Carney transition team report released


DOVER — Gov. John Carney’s transition team issued its “Action Plan for Delaware” report Thursday, formally recommending altering the Coastal Zone Act, providing more support to at-risk students and partnering with the business community.


The recommendations align with proposals released by the governor, who was sworn in Tuesday, over the past few months. Composed after several months of meetings by the transition team, the report includes 93 items, which specify timeframes and cost.

The team consisted of more than three dozen Delawareans, including leaders in the business and nonprofit fields. Members were placed into one of four groups: economic development and environment, public safety, education and health, and budget and workforce.

“It was the responsibility of each subcommittee to develop a list of actions steps or action items needed to achieve or advance each policy agenda,” Chairman Bill Bowser said.

Although some components of the document are broad, leaving both questions and room as to how they are to be accomplished, others do zero in on specifics.

One bullet point calls for potentially making changes to the Coastal Zone Act, which prohibits industrial activity and imposes regulations for businesses along the coast.

John Carney

“Well, I think it needs to be updated, particularly as it relates, and let’s be clear about that, as it relates to existing industrial sites,” Gov. Carney said. “That particular recommendation is consistent with what I talked about in the campaign.

“We had a public dialogue about it, I had a dialogue with members of the environmental community and here’s, I think, the win-win: So we’ve got aging industrial sites along the river and bay, mostly along the river. By the time you get to the bay it’s pretty pristine coastline. And you’ve got the sea rise happening, right? So if you don’t clean those sites up that contamination is going to leach out into the river. And that’s why there’s an opportunity.”

The formal submission from the group also endorses portions of the Wilmington Education Improvement Commission’s plan to give more resources for schools to help special education students, English Language Learners and those from high-poverty areas.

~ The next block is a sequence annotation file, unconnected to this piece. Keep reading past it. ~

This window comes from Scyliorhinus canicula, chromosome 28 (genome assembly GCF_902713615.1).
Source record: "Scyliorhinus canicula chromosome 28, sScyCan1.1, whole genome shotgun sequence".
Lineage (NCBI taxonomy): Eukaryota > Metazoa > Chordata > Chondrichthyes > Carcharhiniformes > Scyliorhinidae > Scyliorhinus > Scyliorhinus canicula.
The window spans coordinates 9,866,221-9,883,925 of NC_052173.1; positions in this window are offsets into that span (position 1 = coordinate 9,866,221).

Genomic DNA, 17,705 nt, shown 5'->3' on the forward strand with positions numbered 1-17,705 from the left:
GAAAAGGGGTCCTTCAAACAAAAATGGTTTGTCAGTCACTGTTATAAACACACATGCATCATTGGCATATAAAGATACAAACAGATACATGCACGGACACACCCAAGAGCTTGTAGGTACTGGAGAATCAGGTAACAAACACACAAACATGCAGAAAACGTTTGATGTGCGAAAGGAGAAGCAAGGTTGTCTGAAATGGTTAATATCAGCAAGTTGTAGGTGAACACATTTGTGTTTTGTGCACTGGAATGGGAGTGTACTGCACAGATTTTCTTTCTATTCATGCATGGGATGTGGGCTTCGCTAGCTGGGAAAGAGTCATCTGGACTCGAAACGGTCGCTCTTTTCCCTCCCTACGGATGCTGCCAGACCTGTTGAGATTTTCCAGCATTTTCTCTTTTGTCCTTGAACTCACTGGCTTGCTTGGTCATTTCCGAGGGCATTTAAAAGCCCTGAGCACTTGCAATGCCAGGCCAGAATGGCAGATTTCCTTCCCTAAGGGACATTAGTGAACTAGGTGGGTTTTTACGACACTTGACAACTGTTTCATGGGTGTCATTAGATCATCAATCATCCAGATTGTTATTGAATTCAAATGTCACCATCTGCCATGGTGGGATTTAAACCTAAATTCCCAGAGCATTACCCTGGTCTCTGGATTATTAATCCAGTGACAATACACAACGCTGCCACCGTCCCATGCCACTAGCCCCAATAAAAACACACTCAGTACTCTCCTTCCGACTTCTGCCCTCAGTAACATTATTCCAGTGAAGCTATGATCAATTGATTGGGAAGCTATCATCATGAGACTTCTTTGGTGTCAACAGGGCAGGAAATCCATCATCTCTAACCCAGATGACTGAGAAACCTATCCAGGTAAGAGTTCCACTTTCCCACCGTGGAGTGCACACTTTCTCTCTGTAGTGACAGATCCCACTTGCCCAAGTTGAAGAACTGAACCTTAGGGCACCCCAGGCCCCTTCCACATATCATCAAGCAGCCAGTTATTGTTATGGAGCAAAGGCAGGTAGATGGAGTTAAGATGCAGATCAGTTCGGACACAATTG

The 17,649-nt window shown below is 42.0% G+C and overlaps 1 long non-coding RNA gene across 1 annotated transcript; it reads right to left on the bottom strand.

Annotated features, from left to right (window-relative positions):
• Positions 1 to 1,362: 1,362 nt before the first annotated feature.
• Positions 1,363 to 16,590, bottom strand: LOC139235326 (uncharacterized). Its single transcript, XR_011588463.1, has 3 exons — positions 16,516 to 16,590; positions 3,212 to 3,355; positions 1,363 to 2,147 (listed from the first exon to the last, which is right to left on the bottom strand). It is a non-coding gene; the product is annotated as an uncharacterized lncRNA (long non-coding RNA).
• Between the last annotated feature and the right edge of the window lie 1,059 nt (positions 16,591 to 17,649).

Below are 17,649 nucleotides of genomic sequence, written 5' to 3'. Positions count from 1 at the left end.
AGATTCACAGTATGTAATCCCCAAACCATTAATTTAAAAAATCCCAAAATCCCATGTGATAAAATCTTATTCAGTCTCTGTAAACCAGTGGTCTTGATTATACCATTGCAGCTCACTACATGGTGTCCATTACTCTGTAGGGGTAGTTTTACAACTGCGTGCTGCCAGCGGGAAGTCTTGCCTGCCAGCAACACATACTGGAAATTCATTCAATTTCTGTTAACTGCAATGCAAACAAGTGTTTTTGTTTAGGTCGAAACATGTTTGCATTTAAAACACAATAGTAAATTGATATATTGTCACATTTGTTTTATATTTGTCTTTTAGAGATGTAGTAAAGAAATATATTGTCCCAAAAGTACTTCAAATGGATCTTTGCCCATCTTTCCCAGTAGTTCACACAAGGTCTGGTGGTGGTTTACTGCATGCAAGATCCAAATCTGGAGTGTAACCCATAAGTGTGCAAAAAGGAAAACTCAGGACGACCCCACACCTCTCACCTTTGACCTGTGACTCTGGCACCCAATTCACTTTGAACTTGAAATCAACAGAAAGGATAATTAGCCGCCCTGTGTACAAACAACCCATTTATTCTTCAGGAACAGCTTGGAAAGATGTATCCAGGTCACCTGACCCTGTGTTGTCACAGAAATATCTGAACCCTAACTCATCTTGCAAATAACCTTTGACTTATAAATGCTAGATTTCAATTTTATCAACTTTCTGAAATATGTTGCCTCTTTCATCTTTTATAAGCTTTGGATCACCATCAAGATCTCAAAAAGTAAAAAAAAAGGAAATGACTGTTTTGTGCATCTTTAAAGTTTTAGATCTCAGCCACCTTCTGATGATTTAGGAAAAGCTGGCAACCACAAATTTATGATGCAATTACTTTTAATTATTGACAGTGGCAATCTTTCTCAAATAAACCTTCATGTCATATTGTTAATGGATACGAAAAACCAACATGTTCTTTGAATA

The proposal comes with a high cost, however: $15 million for a pilot in year one. Given a looming budget crunch, it may not gain any momentum.

The transition team heard from dozens of business executives, union officials, educators, environmental advocates and others over the past two months, and some of the suggestions it ultimately submitted piggyback on steps taken by the administration of Gov. Jack Markell.

Changes to several state agencies could be coming, although Gov. Carney cautioned he does not want to create more bureaucracy. He said Thursday he wants to separate the State Personnel Office from the Office of Management and Budget. The two were merged in 2005 under former Gov. Ruth Ann Minner.

Gov. Carney signed an executive order Wednesday to study replacing the Delaware Economic Development Office with a public-private partnership, and he has talked about re-organizing the Department of Education to make it more support-focused.

The recommendations also call for working with business executives to create jobs, and, although they does not offer specifics, combating recidivism.

Other items include:

•Reducing prison population by 5 percent per year through a series of steps

•Requiring racial sensitivity training for law enforcement

•Aiding women and minorities in applying for state contracts

•Expanding broadband internet

•Funding farmland preservation

•Increasing the school dropout age to 18

•Providing more apprenticeships and internships

Gov. Carney said the report will greatly influence his plan for his first 100 days.

“You campaign in poetry and you govern in prose. Well, this is some serious prose here,” he said.

Senate confirms some
of Carney’s cabinet picks

DOVER — The Delaware Senate voted to confirm the following nominees to Gov. John Carney’s Cabinet on Wednesday:

• Jeffrey Bullock was confirmed to continue serving as Secretary of State.

• Mike Jackson, Director of the Office of Management and Budget.

• Richard J. “Rick” Geisenberger, Secretary of the Delaware Department of Finance.

• Jennifer Cohan was confirmed to continue serving as Secretary of the Delaware Department of Transportation

• Perry Phelps as Commissioner of the Delaware Department of Correction.

• Dr. Kara Odom Walker, Secretary of the Delaware Department of Health and Social Services.

• Josette DelleDonne Manning, as Secretary of the Delaware Department of Services for Children, Youth and their Families.


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